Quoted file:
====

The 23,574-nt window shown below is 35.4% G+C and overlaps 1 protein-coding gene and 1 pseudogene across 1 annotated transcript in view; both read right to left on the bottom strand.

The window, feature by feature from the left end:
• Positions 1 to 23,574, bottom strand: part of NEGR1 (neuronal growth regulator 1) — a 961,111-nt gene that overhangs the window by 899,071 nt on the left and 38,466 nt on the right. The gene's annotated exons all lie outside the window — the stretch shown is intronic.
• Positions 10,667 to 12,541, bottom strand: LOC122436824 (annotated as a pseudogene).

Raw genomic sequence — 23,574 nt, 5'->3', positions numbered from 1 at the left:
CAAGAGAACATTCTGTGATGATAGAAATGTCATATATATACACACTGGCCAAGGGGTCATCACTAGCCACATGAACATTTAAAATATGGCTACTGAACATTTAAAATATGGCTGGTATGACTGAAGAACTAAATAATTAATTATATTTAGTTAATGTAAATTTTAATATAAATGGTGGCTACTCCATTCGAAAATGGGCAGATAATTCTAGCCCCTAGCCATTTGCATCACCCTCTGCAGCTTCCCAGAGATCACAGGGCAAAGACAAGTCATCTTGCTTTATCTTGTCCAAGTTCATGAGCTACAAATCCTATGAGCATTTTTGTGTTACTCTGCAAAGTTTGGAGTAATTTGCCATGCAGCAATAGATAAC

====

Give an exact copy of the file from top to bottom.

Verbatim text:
The 23,574-nt window shown below is 35.4% G+C and overlaps 1 protein-coding gene and 1 pseudogene across 1 annotated transcript in view; both read right to left on the bottom strand.

The window, feature by feature from the left end:
• Positions 1 to 23,574, bottom strand: part of NEGR1 (neuronal growth regulator 1) — a 961,111-nt gene that overhangs the window by 899,071 nt on the left and 38,466 nt on the right. The gene's annotated exons all lie outside the window — the stretch shown is intronic.
• Positions 10,667 to 12,541, bottom strand: LOC122436824 (annotated as a pseudogene).

Raw genomic sequence — 23,574 nt, 5'->3', positions numbered from 1 at the left:
CAAGAGAACATTCTGTGATGATAGAAATGTCATATATATACACACTGGCCAAGGGGTCATCACTAGCCACATGAACATTTAAAATATGGCTACTGAACATTTAAAATATGGCTGGTATGACTGAAGAACTAAATAATTAATTATATTTAGTTAATGTAAATTTTAATATAAATGGTGGCTACTCCATTCGAAAATGGGCAGATAATTCTAGCCCCTAGCCATTTGCATCACCCTCTGCAGCTTCCCAGAGATCACAGGGCAAAGACAAGTCATCTTGCTTTATCTTGTCCAAGTTCATGAGCTACAAATCCTATGAGCATTTTTGTGTTACTCTGCAAAGTTTGGAGTAATTTGCCATGCAGCAATAGATAAC